People have died from tobacco-related diseases since the opening of the first FCTC working group on 28 October 1999.
- August 13, 2014
Medical institutions in the Dominican Republic have signed a manifesto that calls for an increase in tobacco taxes in the country.
The groups note that raising the price of tobacco products is recognised as one of the most effective ways to cut consumption of current tobacco users. It also discourages potential smokers, especially children and youth, from starting.
“The next steps will be to work with legislators and to keep trying to raise awareness among decision makers, both public and private,” said Dr Sergio Diaz of the Primary Care Centre Juan XXIII in Santiago, Dominican Republic.
The other organizations involved include:
- Dominican Pulmonology Society
- Dominican Cardiology Society
- Dominican Oncology Society
- Centre for Obesity and Cardiovascular Disease
- Dominican Association of Medical Interns and
- Pontificia Universidad Católica Madre y Maestra.
At an event to mark World No Tobacco Day, the organisations also cited a 2010 study from the World Health Organization that concluded increasing tobacco taxes by 50 percent in 22 low-income countries would generate US$1.4 billion.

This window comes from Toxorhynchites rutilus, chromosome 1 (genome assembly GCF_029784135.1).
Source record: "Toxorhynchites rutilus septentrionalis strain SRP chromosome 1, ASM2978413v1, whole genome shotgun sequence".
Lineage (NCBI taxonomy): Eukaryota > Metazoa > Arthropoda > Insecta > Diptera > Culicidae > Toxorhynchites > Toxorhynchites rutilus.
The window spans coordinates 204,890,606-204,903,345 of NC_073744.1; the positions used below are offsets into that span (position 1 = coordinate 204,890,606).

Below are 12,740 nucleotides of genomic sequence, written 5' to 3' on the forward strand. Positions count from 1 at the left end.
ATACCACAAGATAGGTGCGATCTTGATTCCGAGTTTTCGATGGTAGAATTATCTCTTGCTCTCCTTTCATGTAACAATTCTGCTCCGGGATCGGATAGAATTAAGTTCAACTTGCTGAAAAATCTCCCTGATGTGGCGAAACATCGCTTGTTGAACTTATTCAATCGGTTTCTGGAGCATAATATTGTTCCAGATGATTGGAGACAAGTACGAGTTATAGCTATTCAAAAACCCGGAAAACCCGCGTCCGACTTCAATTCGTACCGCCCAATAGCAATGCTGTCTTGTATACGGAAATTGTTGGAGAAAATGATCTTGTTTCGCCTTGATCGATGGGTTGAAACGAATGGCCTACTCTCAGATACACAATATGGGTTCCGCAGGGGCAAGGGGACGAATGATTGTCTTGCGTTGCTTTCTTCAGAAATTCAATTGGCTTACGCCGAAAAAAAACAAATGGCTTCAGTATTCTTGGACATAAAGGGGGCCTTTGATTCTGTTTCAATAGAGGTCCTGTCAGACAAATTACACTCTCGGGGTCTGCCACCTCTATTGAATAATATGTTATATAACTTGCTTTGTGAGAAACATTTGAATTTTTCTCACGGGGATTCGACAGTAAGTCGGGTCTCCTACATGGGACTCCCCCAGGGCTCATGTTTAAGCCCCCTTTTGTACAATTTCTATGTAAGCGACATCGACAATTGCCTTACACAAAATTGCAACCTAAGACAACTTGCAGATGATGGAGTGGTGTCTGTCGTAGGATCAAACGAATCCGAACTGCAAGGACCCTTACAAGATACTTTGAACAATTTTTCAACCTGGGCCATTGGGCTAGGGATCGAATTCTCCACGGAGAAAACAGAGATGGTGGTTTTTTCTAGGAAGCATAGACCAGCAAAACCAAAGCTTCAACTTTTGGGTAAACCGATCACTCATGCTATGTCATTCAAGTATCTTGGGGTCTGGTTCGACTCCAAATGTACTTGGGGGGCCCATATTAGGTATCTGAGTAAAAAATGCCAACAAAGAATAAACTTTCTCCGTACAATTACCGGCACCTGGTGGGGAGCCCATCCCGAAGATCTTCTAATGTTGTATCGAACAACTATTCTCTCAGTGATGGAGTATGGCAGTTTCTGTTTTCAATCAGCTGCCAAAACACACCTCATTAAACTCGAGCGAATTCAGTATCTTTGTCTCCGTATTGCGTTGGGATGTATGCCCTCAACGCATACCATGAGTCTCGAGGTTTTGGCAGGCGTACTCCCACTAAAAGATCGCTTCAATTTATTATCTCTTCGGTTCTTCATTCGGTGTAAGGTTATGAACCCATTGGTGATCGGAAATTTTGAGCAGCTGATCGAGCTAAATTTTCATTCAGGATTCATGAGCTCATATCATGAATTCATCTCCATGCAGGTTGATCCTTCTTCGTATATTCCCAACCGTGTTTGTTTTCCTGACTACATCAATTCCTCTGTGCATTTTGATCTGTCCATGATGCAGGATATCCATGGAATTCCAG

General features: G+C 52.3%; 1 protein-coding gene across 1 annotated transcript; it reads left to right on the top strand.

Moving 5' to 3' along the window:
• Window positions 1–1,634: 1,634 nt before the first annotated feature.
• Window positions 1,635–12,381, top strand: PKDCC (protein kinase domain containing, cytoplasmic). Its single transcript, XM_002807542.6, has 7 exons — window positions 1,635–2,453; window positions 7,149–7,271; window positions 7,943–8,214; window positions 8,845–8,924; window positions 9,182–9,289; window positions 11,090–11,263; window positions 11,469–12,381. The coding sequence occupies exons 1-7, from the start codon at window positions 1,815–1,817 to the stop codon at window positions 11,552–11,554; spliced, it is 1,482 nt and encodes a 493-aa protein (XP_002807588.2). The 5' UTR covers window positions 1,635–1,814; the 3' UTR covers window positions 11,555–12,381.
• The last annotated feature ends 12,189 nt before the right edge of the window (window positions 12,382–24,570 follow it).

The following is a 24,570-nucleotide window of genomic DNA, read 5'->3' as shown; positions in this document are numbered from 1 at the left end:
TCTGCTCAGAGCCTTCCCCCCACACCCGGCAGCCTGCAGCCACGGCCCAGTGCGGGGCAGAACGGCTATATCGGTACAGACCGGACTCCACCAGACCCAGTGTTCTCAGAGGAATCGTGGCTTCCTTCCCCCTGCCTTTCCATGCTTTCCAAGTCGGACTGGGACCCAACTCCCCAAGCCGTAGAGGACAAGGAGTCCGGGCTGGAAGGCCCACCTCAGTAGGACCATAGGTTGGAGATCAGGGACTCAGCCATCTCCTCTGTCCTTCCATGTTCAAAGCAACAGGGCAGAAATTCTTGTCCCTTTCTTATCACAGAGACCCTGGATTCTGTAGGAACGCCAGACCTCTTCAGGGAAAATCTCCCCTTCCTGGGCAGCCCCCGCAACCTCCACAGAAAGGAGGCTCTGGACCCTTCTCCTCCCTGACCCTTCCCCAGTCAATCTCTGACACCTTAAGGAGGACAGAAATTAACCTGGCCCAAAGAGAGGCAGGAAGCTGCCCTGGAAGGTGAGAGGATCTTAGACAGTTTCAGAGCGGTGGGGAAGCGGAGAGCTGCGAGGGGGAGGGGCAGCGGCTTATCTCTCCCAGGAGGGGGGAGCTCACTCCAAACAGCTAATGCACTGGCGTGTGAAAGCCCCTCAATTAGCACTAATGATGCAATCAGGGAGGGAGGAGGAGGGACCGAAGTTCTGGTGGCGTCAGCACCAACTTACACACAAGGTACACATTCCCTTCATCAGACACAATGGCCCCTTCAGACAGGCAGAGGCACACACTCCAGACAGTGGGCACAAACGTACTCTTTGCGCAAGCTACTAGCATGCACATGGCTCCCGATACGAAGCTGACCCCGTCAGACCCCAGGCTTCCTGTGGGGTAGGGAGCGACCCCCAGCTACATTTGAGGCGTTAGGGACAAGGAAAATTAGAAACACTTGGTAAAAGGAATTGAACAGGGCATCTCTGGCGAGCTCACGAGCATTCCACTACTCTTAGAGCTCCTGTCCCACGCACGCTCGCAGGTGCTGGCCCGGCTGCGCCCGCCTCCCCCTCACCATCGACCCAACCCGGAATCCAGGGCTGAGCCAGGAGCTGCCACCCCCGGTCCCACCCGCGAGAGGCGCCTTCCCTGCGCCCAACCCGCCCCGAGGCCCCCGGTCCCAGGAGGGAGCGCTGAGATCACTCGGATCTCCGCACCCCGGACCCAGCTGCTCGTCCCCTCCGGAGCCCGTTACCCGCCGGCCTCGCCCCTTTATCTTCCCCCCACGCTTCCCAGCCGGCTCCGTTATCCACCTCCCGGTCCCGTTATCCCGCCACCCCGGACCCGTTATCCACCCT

“If those funds were devoted to health care, health spending by governments of these countries could increase by up to 50 percent,” added the manifesto.
According to World Health Organization estimates from 2003, 16 percent of adults in the Dominican Republic were current smokers.
Dominican Republic is one of six countries in the Americas region that are not parties to the WHO Framework Convention on Tobacco Control. The treaty has 178 Parties representing nearly 90 percent of the world’s population.
The FCTC includes a series of measures for reducing tobacco use, including:
- Increasing tobacco taxes
- Introducing 100-percent smoke-free public spaces
- Banning tobacco advertising
- Requiring pictorial health warnings on cigarette packages.